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Last Updated: Friday, 25 August 2006, 18:52 GMT 19:52 UK
ITV's chief tears into Channel 4
By Kevin Young
Entertainment reporter, BBC News


Charles Allen
Charles Allen is due to leave ITV later this year
ITV's outgoing chief executive Charles Allen has attacked Channel 4, saying it should "grow up" and face greater scrutiny of its programmes.

Mr Allen told the Edinburgh TV Festival that Channel 4 needs fewer repeats and more original shows.

Channel 4 dismissed Mr Allen's attack, saying it had "a far broader and more challenging mix" of shows than on ITV.

Mr Allen also defended ITV's recent ratings dip, adding the past year had been "tough" for the channel.

He used the prestigious MacTaggart lecture, the centrepiece of the festival, to say it was time "the enfant terrible of UK broadcasting grew up".

More people watch ITV1 than the five largest commercial competitors combined
Charles Allen

Mr Allen said Channel 4 "enjoys very significant privileges via its public ownership", while making "absolutely no return to either the Treasury or to its shareholders".

"In exchange for these privileges, you would expect Channel 4 to be held to a far tougher set of obligations than its commercial competitors. Wrong," he said.

"In key areas, Channel 4 is delivering less than its commercial competitors.

"Less original production, less production outside London, less news in and around peak, and no children's programmes to speak of."

He went on: "True, in some areas, it delivers more. More repeats, more acquired programmes, more US imports."

Channel 4 was "behaving like a 25-year-old still living at home", he said, "dipping into mum's purse, even when it's got a fat pay cheque in its back pocket".

'Creative reinvention'

Channel 4 countered by saying it was "far more effective" in meeting its remit than ITV and broadcast "commercial programming alongside a diverse mix of public service output".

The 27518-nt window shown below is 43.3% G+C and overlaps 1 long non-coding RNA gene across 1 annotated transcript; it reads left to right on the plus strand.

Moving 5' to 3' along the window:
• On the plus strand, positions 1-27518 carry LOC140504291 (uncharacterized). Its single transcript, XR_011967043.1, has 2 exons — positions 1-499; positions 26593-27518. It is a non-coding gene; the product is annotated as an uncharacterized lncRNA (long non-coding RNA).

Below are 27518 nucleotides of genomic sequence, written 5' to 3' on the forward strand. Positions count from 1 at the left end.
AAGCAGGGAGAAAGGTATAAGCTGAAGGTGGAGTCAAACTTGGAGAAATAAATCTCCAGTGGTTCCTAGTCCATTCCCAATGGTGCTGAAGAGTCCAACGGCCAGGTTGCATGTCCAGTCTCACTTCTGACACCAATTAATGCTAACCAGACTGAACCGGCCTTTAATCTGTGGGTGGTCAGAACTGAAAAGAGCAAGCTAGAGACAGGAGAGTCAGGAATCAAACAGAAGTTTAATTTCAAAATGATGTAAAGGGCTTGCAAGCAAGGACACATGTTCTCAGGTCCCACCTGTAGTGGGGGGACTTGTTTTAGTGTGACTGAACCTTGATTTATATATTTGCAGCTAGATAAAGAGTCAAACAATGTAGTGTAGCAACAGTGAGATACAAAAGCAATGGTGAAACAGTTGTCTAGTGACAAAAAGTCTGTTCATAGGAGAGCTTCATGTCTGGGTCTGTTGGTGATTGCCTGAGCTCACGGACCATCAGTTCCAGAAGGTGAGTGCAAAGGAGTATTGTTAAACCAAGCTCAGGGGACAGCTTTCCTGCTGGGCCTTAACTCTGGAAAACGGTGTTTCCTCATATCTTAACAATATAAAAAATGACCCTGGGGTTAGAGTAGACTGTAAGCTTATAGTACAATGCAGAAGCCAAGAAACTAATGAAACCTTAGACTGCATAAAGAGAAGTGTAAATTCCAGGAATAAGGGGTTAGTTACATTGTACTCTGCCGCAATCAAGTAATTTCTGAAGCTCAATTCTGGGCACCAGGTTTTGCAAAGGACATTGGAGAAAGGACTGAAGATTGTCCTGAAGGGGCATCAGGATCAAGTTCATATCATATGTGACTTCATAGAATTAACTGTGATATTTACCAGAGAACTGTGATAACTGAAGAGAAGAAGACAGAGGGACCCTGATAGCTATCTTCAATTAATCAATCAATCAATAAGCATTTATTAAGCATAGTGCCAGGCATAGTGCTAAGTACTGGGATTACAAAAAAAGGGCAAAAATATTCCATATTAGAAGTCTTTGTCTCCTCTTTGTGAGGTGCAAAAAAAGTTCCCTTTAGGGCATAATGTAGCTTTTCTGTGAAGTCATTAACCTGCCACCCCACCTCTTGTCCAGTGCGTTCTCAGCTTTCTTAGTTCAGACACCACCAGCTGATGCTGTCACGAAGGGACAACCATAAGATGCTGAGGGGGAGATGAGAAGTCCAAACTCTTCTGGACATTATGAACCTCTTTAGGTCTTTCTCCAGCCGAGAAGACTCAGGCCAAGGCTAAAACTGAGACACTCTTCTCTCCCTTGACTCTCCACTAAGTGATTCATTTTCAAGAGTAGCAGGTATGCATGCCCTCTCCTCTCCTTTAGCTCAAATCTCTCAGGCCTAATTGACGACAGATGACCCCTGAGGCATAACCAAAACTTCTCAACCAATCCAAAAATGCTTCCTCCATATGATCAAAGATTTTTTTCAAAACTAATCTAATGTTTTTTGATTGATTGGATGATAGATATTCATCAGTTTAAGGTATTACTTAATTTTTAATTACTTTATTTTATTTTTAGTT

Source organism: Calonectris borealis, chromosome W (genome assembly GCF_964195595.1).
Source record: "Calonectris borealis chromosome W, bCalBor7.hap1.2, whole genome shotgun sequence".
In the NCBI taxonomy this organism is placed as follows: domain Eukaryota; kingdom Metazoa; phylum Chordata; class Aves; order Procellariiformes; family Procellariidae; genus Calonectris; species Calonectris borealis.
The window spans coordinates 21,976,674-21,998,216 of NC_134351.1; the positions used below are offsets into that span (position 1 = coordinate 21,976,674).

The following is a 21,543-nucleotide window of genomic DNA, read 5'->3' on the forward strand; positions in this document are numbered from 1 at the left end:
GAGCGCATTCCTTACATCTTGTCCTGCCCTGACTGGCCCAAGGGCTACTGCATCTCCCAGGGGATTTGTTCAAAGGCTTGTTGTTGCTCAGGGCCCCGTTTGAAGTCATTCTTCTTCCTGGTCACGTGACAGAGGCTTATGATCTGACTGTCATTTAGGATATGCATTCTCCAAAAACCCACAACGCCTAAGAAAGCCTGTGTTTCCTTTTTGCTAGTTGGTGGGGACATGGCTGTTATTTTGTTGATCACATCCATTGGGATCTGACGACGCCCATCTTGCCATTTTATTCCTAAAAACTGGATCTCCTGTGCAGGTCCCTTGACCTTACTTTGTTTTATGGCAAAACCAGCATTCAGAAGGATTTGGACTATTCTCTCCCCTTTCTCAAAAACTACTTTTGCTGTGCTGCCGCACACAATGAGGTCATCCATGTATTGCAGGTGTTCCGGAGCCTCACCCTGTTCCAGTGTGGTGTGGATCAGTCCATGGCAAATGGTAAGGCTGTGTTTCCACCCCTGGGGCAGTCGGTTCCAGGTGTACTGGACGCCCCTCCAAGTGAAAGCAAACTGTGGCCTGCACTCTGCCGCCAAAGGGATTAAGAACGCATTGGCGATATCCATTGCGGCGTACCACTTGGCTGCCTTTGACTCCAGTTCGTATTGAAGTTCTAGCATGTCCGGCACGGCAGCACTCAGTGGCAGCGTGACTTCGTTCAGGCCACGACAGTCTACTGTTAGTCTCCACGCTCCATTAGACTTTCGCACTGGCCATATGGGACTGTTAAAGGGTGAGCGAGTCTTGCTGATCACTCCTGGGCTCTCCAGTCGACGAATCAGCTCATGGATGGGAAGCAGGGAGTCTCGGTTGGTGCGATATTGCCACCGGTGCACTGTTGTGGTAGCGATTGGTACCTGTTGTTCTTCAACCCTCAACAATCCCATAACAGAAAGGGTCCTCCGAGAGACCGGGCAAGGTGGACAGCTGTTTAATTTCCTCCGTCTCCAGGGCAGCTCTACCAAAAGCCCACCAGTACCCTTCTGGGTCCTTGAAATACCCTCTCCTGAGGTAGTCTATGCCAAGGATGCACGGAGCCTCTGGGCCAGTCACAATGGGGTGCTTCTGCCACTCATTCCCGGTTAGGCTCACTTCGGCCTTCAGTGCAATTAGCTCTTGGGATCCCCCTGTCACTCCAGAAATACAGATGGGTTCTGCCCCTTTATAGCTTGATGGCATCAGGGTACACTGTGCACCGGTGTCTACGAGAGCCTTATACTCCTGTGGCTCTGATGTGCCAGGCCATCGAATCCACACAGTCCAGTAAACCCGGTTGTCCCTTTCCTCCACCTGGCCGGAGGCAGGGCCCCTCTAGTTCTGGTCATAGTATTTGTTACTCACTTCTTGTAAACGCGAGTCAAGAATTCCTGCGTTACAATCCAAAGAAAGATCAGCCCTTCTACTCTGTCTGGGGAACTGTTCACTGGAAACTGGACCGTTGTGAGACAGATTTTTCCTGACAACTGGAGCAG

In a statement, the broadcaster said that its peak-time schedules contained genres "that have all but disappeared from the schedules of Britain's biggest commercial broadcaster".

It added that Mr Allen would have been better "to set out a vision for ITV's own commercial and creative reinvention" instead of attacking a rival.

Mr Allen - who leaves his role on 1 October following a drop in advertising revenues and audience ratings - also defended his time at the helm of ITV.

'Fantastic shows'

He said his speech would contain "no job application from me, no gratuitous point-scoring and certainly no regrets".

"Every other month seems to bring another 'worst night ever for ITV' headline," he said.

Kevin Whately
Mr Allen called Lewis, starring Kevin Whately, a 'fantastic' show

"ITV1 is still the number one UK channel in peak [time]. More people watch ITV1 than the five largest commercial competitors combined.

"We still scale the ratings heights."

He conceded that ITV was 'in the middle of a transition'.

"There will always be misses alongside the hits," he said, in a year when reality show Love Island failed to beat Channel 4's Big Brother in the ratings, and Phillip Schofield's latest series, It's Now or Never, was dropped after one episode.

However, ITV "will deliver" in future, he promised, citing detective drama Lewis and Dancing On Ice as examples of "fantastic shows".

Investment in programming at ITV was up over 50% since 1993, he said.

Such a commitment to quality output was important to avoid what he called "a sort-of trading down" in which "ITV becomes Channel 4, Channel 4 becomes Five, and so on".

If this happened, "the upshot will be a poorer viewing experience for the British public," he said.

"We'll all have a nice digital television and a shiny set-top box.

"We'll have dozens of channels; we may even have high-definition, but we won't actually have anything we want to watch."




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